Kevin Clark’s ‘Self-Portrait with Expletives’
Self-Portrait with Expletives
by Kevin Clark
Pleiades Press, 70 pp., $16.95
Early in Kevin Clark’s Self-Portrait with Expletives, we learn that, though the speaker of “James Dickey at Florida, 1973” yearns to identify with Dickey’s “fast, hunter’s yawp,” he can’t. He’s just not wired that way. While Dickey tries, unsuccessfully, to take home one woman after another, and is ultimately portrayed in a workshop slapping a student, the speaker dreams of a soul mate, “a woman as conduit and twin.” This constant evolution and reevaluation of the self is one of the central ways Clark negotiates the sometimes-nostalgic terrain that his poems cover. He moves among the viewpoints of the poet/hippie, poet/teacher, poet/parent and poet/partner, underpinned by remembrances of and elegies for his father. We see the emerging poet both overhearing “the radios of the male Northeast,” with his “beat father cackling to himself…while Jean Shepherd tells his story,” and making bequeathals to his granddaughter, who might (though, more likely, Clark admits, might not) read “what’s said here” in time to come.
“Six Miles Up,” the proem that begins Clark’s second collection, is situated at the intersection of Clark’s concerns: “Eight Miles High” echoing among “the crematorium of the attic.” With so much focus on family and friends past, present, and poetic, one imagines Clark’s poems as a kind of inheritance, as a photo album, which seems appropriate given the tremendous role albums—vinyl ones, in particular—play throughout his work.
Remembering the past, imaging how the past might be remembered, remembering oneself remembering; such are the jambs through which these poems pass. Lyrics like “This Morning” and “The Bedspread at Echo Lake” yearn for transcendence. And yet, in the manner of those whose work mines the memory, that transcendence is reached through the everyday, the quiet moments “after canoeing” or “when she wakes me,” and relentlessly returns to the everyday: “the moment her skirt rustles / Up the beach path in the imminent evening, / or we return home.” As these poems oscillate between tales of the idealism and abandon of youth and the domestic intimacy of married love, one is struck by the overall degree of…satisfaction. If, as some have suggested, Modernism is simply Romanticism without God, then these poems might be described as Post-Modernism without the guilt.
But must a self-portrait necessarily be a scrapbook? Not if, as in the best of Clark’s work, the poet finds the events, the personas and moods that turn the reader from listener to participant. Whether it’s the dreaded FBI on the phone while living at mother’s house, on the day Nixon’s packing his bags to go, or the unexpected classroom contribution of a heretofore silent Vietnam Vet, Clark’s abilities to enter into the revealing ambiguities of intention, perception, and action show the best complexities of his work:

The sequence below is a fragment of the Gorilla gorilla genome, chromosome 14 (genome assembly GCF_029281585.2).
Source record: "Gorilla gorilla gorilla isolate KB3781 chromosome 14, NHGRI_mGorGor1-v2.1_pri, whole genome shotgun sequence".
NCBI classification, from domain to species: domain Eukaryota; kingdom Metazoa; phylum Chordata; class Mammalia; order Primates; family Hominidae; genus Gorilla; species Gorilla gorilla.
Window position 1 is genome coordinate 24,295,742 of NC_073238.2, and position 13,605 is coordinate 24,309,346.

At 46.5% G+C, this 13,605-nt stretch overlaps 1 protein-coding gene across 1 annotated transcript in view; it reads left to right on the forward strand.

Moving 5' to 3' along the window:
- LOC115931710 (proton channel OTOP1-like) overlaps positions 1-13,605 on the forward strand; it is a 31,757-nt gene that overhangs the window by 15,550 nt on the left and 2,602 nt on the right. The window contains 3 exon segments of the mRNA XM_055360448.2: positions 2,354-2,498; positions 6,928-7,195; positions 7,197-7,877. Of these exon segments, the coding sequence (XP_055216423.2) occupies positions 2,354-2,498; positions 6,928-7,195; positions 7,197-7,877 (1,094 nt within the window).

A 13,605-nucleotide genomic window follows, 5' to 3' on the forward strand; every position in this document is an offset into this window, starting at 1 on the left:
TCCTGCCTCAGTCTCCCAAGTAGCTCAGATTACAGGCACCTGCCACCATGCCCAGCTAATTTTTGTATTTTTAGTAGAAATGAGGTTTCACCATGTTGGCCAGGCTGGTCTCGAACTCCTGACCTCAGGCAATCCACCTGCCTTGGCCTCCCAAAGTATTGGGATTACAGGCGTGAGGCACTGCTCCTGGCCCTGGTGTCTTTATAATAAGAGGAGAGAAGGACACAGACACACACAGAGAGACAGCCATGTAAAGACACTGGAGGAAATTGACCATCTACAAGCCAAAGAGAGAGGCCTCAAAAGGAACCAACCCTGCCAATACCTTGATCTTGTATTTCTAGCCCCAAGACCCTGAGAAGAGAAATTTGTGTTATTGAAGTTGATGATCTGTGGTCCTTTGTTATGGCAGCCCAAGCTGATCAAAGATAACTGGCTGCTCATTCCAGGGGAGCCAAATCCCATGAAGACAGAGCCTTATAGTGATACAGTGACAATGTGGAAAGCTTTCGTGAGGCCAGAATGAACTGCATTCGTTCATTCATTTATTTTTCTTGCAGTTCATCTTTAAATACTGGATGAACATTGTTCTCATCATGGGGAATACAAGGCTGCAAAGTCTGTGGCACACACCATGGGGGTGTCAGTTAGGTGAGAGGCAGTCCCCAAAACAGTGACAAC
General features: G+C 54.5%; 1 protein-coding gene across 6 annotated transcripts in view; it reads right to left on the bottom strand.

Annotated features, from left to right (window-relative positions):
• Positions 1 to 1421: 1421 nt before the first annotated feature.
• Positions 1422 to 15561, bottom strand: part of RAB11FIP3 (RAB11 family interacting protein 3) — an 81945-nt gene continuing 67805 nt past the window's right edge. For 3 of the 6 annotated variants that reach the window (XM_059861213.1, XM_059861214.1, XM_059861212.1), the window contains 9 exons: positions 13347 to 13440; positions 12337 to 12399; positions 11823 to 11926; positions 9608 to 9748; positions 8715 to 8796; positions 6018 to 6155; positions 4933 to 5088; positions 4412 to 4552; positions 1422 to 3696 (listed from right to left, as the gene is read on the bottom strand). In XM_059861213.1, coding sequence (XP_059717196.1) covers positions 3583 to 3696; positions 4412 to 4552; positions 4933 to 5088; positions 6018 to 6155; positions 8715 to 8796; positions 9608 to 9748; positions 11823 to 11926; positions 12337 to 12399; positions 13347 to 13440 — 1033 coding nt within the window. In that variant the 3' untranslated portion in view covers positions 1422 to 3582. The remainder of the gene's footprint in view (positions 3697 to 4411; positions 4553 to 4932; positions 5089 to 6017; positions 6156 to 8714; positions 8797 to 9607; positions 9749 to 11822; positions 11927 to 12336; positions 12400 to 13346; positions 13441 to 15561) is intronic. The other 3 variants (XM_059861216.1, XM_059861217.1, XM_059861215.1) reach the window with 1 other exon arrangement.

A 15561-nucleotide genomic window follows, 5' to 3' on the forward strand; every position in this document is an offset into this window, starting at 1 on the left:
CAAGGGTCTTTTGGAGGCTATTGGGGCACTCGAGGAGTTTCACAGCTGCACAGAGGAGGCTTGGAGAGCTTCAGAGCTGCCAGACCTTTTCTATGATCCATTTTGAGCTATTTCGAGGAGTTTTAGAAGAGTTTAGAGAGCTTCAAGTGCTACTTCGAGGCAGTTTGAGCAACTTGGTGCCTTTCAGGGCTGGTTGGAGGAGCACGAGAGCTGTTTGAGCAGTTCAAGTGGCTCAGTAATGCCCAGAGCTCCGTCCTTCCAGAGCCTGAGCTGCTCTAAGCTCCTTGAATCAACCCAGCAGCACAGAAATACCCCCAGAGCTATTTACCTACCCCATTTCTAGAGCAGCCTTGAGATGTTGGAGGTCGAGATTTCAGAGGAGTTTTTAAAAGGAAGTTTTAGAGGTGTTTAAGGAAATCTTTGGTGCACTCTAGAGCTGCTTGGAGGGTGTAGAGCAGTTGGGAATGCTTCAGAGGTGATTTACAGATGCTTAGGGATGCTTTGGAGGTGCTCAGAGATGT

A month into the term,
He arrived like a hit man at my office door—only to discuss
the upcoming essay he was writing on
Hemmingway’s “Big Two-Hearted River.”
Or, in “Eight Hours in the Nixon Era,” when the question “did we laugh too easily” is asked and answered in several ways:
The parabola of the suitcase as it flew
from the Watergate balcony mimicked
my inner life the year the low voice
on the phone said, FBI, do you know
a Bob Grant? My mother, a Republican
County Supervisor, was at church.
Later, the speaker admits: “I gave up Bob, / then hung up.” Meanwhile, “My mother’s hero the President / was a traitor—nothing else / to call it. He’d lost her faith.” These are the covenants that are broken in the early poems of Clark’s portrait of the artist; the covenants kept are, in keeping with the later poems, always the personal ones: a toll-booth attendant paid in hash; what the jukebox played; the true friend of the immortal cross-country trip. The anthem-like strains of the Allman Brothers’ “Whipping Post” are delivered via a father-and-son scene; even as we contemplate the ways the earlier cultural touchstones are absorbed in this generational exchange, Clark insists on the moment as it might actually be remembered. It is this movement in the poems, more than any other, which allows Clark his chances to “live in two places at once,” as he says in “Flashback at Castlefranco.” The closing lines of that poem read as a guide to how this Self-Portrait is painted: “There is darkness and there is the lit-up world, / And behind both / An immeasurable quiet.”